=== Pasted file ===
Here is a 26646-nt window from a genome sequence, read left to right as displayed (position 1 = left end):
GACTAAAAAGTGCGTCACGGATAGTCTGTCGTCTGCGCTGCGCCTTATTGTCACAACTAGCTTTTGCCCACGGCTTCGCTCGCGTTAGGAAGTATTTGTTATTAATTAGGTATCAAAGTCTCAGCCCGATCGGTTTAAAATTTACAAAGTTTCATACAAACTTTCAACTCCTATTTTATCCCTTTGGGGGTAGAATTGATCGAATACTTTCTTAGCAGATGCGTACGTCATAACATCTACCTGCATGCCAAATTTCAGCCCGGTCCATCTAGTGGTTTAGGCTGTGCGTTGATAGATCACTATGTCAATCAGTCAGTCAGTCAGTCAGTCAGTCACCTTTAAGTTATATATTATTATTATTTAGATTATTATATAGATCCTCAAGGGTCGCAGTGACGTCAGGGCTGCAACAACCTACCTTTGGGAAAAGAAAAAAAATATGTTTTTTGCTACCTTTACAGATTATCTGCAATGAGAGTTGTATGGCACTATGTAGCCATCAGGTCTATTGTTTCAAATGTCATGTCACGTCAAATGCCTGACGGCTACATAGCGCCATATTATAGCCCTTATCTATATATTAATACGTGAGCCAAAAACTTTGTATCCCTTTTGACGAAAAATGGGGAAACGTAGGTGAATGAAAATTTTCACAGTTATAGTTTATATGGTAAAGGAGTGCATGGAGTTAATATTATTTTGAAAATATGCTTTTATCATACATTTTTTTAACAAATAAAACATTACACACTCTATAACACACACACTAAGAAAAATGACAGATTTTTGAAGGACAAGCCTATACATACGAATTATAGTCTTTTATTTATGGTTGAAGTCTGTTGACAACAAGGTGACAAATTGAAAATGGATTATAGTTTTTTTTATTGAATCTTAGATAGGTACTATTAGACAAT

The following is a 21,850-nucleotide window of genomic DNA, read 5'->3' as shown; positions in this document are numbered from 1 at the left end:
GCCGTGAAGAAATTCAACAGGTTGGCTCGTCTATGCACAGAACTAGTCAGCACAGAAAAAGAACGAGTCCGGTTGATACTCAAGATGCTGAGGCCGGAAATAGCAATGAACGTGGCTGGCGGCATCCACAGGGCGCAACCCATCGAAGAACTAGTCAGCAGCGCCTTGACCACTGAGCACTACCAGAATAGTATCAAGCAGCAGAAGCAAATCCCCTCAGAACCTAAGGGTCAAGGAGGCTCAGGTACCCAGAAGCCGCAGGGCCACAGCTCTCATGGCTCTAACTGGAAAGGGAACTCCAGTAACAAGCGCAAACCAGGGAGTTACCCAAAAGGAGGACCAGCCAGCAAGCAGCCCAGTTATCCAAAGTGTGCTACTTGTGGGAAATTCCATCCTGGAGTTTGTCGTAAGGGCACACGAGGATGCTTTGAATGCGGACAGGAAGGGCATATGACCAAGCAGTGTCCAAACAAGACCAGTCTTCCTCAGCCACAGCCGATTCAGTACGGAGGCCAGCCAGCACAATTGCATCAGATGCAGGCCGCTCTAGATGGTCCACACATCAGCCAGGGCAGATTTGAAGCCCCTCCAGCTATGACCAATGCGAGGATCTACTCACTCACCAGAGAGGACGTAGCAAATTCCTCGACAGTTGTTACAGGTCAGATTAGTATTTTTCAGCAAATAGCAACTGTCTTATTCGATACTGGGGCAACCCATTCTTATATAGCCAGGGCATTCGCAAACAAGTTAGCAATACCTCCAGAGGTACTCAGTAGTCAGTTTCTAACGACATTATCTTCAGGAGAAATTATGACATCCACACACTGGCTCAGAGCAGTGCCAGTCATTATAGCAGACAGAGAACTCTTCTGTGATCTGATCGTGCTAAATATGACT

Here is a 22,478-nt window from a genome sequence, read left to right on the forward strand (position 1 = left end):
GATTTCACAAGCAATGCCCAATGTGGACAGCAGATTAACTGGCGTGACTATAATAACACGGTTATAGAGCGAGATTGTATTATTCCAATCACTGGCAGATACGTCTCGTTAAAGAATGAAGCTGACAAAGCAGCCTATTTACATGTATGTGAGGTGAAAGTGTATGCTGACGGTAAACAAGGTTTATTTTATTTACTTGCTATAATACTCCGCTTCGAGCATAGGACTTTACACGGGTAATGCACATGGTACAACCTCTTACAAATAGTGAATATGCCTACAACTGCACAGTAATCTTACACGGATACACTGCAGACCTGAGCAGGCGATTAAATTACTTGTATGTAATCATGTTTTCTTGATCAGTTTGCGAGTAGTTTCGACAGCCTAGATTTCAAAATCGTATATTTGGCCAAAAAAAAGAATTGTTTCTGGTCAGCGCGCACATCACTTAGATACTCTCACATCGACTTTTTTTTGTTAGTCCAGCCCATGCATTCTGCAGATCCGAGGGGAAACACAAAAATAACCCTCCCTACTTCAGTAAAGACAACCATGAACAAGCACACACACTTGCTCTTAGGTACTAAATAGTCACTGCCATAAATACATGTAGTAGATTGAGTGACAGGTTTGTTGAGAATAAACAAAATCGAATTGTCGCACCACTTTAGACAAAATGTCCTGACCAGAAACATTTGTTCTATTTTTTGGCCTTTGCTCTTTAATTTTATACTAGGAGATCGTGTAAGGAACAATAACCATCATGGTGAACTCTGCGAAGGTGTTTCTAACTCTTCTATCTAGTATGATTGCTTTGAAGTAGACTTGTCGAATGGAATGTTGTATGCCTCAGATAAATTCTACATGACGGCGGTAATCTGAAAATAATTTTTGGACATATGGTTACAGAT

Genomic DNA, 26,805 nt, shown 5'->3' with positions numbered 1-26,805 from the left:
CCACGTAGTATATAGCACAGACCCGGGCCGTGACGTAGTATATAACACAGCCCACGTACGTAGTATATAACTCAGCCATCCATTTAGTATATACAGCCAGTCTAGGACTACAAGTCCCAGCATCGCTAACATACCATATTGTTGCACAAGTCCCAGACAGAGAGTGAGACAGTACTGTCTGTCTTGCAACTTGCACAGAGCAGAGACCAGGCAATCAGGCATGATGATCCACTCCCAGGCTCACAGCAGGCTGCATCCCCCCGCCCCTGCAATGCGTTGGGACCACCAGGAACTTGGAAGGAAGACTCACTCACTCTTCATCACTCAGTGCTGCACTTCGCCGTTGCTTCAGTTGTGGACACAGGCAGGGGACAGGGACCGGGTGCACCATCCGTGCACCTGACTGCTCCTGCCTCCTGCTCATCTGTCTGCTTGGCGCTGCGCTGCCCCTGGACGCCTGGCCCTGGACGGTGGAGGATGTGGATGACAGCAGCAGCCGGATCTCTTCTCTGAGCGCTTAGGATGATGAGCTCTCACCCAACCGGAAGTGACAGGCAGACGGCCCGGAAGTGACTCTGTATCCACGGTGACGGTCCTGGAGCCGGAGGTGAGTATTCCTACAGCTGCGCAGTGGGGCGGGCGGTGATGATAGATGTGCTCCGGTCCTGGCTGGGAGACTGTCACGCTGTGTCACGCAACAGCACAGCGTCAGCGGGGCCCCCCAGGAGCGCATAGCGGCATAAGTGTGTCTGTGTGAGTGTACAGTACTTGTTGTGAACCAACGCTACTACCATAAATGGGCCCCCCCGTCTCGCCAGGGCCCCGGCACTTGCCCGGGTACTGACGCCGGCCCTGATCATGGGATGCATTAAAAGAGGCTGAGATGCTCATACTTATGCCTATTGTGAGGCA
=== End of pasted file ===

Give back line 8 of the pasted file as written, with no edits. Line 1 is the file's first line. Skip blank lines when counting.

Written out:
CCACGTAGTATATAGCACAGACCCGGGCCGTGACGTAGTATATAACACAGCCCACGTACGTAGTATATAACTCAGCCATCCATTTAGTATATACAGCCAGTCTAGGACTACAAGTCCCAGCATCGCTAACATACCATATTGTTGCACAAGTCCCAGACAGAGAGTGAGACAGTACTGTCTGTCTTGCAACTTGCACAGAGCAGAGACCAGGCAATCAGGCATGATGATCCACTCCCAGGCTCACAGCAGGCTGCATCCCCCCGCCCCTGCAATGCGTTGGGACCACCAGGAACTTGGAAGGAAGACTCACTCACTCTTCATCACTCAGTGCTGCACTTCGCCGTTGCTTCAGTTGTGGACACAGGCAGGGGACAGGGACCGGGTGCACCATCCGTGCACCTGACTGCTCCTGCCTCCTGCTCATCTGTCTGCTTGGCGCTGCGCTGCCCCTGGACGCCTGGCCCTGGACGGTGGAGGATGTGGATGACAGCAGCAGCCGGATCTCTTCTCTGAGCGCTTAGGATGATGAGCTCTCACCCAACCGGAAGTGACAGGCAGACGGCCCGGAAGTGACTCTGTATCCACGGTGACGGTCCTGGAGCCGGAGGTGAGTATTCCTACAGCTGCGCAGTGGGGCGGGCGGTGATGATAGATGTGCTCCGGTCCTGGCTGGGAGACTGTCACGCTGTGTCACGCAACAGCACAGCGTCAGCGGGGCCCCCCAGGAGCGCATAGCGGCATAAGTGTGTCTGTGTGAGTGTACAGTACTTGTTGTGAACCAACGCTACTACCATAAATGGGCCCCCCCGTCTCGCCAGGGCCCCGGCACTTGCCCGGGTACTGACGCCGGCCCTGATCATGGGATGCATTAAAAGAGGCTGAGATGCTCATACTTATGCCTATTGTGAGGCA